3. Mayweather Sr. Was Shot By Jr.’s Uncle

Floyd Mayweather Sr.

GettyWBC/WBA welterweight champion Floyd Mayweather Jr’s. trainer and father Floyd Mayweather Sr. speaks during a news conference ahead of the unification fight between his son and WBO welterweight champion Manny Pacquiao

When Floyd Jr. was just two-years-old, Jr.’s uncle shot Floyd Sr. in the leg. According to Rolling Stone, Tony Sinclair, Floyd Jr.’s mother’s brother, shot Floyd Sr. on Jan. 21, 1979.

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According to Bleacher Report, business had gone badly between the two men and Floyd Sr. roughed Sinclair up a bit at a local roller rink. When Mayweather returned home that night, Sinclair was waiting for him with a 20-gauge shotgun. Floyd Sr. used young Jr. as a human shield, in hopes that Sinclair wouldn’t shoot. Floyd Sr. related the story to the Los Angeles Times.

“If you’re going to kill me, you’re going to kill the baby too,” said Mayweather to Sinclair. “[Floyd Jr.’s] mother said, ‘Give me the baby.’ She was pulling the baby out of my arms so her brother could shoot me. But, I wasn’t going to put that baby down. I didn’t want to die. It wasn’t about putting my son in the line of fire. I knew [Sinclair] wouldn’t shoot the baby. So he took the gun off my face, lowered it to my leg and bam!”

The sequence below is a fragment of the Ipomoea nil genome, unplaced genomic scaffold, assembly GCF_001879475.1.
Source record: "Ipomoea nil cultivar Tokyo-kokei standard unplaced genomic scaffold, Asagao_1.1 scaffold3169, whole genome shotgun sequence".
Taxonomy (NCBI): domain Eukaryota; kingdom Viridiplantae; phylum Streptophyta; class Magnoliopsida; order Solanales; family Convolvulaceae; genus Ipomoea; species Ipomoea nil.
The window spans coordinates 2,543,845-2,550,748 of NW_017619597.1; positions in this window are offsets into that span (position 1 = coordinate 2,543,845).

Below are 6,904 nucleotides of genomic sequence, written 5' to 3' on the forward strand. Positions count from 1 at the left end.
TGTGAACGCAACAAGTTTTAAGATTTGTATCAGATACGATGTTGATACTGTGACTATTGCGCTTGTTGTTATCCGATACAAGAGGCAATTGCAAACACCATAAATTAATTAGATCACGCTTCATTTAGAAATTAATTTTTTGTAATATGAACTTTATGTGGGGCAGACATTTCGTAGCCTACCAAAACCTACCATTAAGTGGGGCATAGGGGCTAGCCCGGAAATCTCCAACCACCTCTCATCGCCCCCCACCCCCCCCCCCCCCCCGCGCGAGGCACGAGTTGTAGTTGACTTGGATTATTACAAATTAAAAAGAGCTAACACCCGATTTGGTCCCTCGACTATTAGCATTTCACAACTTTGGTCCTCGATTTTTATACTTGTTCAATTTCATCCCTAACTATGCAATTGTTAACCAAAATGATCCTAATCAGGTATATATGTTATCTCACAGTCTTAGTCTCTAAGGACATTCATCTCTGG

The buckshot destroyed Floyd Sr.’s leg, talking off much of his left calf. The injury drastically altered his boxing career, limiting his movement and forcing a complete alteration of his carefully honed tactics, according to Bleacher Report.


4. Mayweather Spent Five Years in Jail For Drug Charges

In 1993, Mayweather was sentenced to five years in prison for Drug Trafficking. He and some colleagues were convicted of smuggling cocaine into the United States in detergent boxes, according to Complex. It was after his release from prison that he began training Floyd Jr., according to TheSportster. Mayweather Jr. won his first title, the super featherweight championship, just months after his release.

In a 2015 interview (available above), Mayweather said that he went to jail for his son.

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“I even went to prison for helping my son,” said Mayweather. “I mean, it wasn’t for me. It was for my son. I made sure he had the boots he wanted, shoes he wanted, the gloves he wanted and made sure he had everything he needed…I went to prison for doing things that I shouldn’t have been doing, but hey, it was that way or no way.”


5. Mayweather Said He Wouldn’t Know If He Is Cornering The McGregor Fight Till Day Of

Mayweather told Ariel Helwani on a special edition of The MMA Hour on Friday morning that he is unsure if he will be one of his son’s cornermen for the McGregor fight.

He said he won’t know until Saturday – the day of the bout – whether or not he will be in the corner. He did say that he wanted to be.

“I should be the first [cornerman],” said Mayweather. “But I don’t know. I’m just gonna see. I’m just gonna be honest with you, man. I don’t know what’s going on. First, when I was gone, I had went to Michigan, I think it was, to check on my mother and stuff. And, then, I came back, all them guys been with him. We’re gonna see. I’m just gonna see.”